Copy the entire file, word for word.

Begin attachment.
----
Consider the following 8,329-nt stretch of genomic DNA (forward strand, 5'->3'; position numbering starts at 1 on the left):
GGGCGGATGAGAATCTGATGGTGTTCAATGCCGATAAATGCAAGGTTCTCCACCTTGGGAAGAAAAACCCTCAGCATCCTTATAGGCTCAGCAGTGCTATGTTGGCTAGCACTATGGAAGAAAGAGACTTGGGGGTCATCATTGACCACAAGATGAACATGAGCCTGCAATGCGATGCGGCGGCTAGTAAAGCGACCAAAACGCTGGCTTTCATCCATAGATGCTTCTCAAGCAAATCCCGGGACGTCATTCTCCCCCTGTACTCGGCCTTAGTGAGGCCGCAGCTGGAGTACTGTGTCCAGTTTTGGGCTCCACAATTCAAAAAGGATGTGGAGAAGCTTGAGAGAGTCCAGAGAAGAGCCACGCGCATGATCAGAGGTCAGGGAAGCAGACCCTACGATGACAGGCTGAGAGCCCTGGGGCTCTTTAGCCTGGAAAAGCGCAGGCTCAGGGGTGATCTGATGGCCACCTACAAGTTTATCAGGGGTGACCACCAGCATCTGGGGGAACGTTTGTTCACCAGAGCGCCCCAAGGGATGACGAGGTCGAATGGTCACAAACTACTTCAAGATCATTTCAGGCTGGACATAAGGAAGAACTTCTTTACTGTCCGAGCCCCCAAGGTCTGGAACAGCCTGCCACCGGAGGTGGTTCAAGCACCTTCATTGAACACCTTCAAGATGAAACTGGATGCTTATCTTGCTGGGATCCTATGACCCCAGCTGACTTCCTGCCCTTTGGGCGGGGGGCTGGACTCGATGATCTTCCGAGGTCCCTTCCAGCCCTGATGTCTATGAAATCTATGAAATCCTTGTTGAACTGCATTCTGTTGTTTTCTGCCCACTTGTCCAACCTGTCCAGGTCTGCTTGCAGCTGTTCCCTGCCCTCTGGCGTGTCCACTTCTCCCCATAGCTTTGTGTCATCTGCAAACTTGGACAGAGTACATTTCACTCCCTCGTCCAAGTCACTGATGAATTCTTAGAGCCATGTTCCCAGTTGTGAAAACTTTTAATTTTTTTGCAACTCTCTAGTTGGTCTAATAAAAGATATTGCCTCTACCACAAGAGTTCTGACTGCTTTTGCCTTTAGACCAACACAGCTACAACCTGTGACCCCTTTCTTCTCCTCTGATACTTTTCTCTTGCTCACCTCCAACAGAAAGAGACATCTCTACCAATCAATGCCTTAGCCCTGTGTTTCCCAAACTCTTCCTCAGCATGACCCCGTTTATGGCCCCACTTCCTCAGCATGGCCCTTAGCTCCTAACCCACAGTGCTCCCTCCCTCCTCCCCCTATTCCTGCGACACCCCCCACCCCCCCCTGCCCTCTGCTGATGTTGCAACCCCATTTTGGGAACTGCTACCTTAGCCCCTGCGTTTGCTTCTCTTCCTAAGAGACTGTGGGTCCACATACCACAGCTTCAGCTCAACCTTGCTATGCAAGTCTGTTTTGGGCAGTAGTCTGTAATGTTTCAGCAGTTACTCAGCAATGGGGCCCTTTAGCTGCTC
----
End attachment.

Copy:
Consider the following 8,329-nt stretch of genomic DNA (forward strand, 5'->3'; position numbering starts at 1 on the left):
GGGCGGATGAGAATCTGATGGTGTTCAATGCCGATAAATGCAAGGTTCTCCACCTTGGGAAGAAAAACCCTCAGCATCCTTATAGGCTCAGCAGTGCTATGTTGGCTAGCACTATGGAAGAAAGAGACTTGGGGGTCATCATTGACCACAAGATGAACATGAGCCTGCAATGCGATGCGGCGGCTAGTAAAGCGACCAAAACGCTGGCTTTCATCCATAGATGCTTCTCAAGCAAATCCCGGGACGTCATTCTCCCCCTGTACTCGGCCTTAGTGAGGCCGCAGCTGGAGTACTGTGTCCAGTTTTGGGCTCCACAATTCAAAAAGGATGTGGAGAAGCTTGAGAGAGTCCAGAGAAGAGCCACGCGCATGATCAGAGGTCAGGGAAGCAGACCCTACGATGACAGGCTGAGAGCCCTGGGGCTCTTTAGCCTGGAAAAGCGCAGGCTCAGGGGTGATCTGATGGCCACCTACAAGTTTATCAGGGGTGACCACCAGCATCTGGGGGAACGTTTGTTCACCAGAGCGCCCCAAGGGATGACGAGGTCGAATGGTCACAAACTACTTCAAGATCATTTCAGGCTGGACATAAGGAAGAACTTCTTTACTGTCCGAGCCCCCAAGGTCTGGAACAGCCTGCCACCGGAGGTGGTTCAAGCACCTTCATTGAACACCTTCAAGATGAAACTGGATGCTTATCTTGCTGGGATCCTATGACCCCAGCTGACTTCCTGCCCTTTGGGCGGGGGGCTGGACTCGATGATCTTCCGAGGTCCCTTCCAGCCCTGATGTCTATGAAATCTATGAAATCCTTGTTGAACTGCATTCTGTTGTTTTCTGCCCACTTGTCCAACCTGTCCAGGTCTGCTTGCAGCTGTTCCCTGCCCTCTGGCGTGTCCACTTCTCCCCATAGCTTTGTGTCATCTGCAAACTTGGACAGAGTACATTTCACTCCCTCGTCCAAGTCACTGATGAATTCTTAGAGCCATGTTCCCAGTTGTGAAAACTTTTAATTTTTTTGCAACTCTCTAGTTGGTCTAATAAAAGATATTGCCTCTACCACAAGAGTTCTGACTGCTTTTGCCTTTAGACCAACACAGCTACAACCTGTGACCCCTTTCTTCTCCTCTGATACTTTTCTCTTGCTCACCTCCAACAGAAAGAGACATCTCTACCAATCAATGCCTTAGCCCTGTGTTTCCCAAACTCTTCCTCAGCATGACCCCGTTTATGGCCCCACTTCCTCAGCATGGCCCTTAGCTCCTAACCCACAGTGCTCCCTCCCTCCTCCCCCTATTCCTGCGACACCCCCCACCCCCCCCTGCCCTCTGCTGATGTTGCAACCCCATTTTGGGAACTGCTACCTTAGCCCCTGCGTTTGCTTCTCTTCCTAAGAGACTGTGGGTCCACATACCACAGCTTCAGCTCAACCTTGCTATGCAAGTCTGTTTTGGGCAGTAGTCTGTAATGTTTCAGCAGTTACTCAGCAATGGGGCCCTTTAGCTGCTC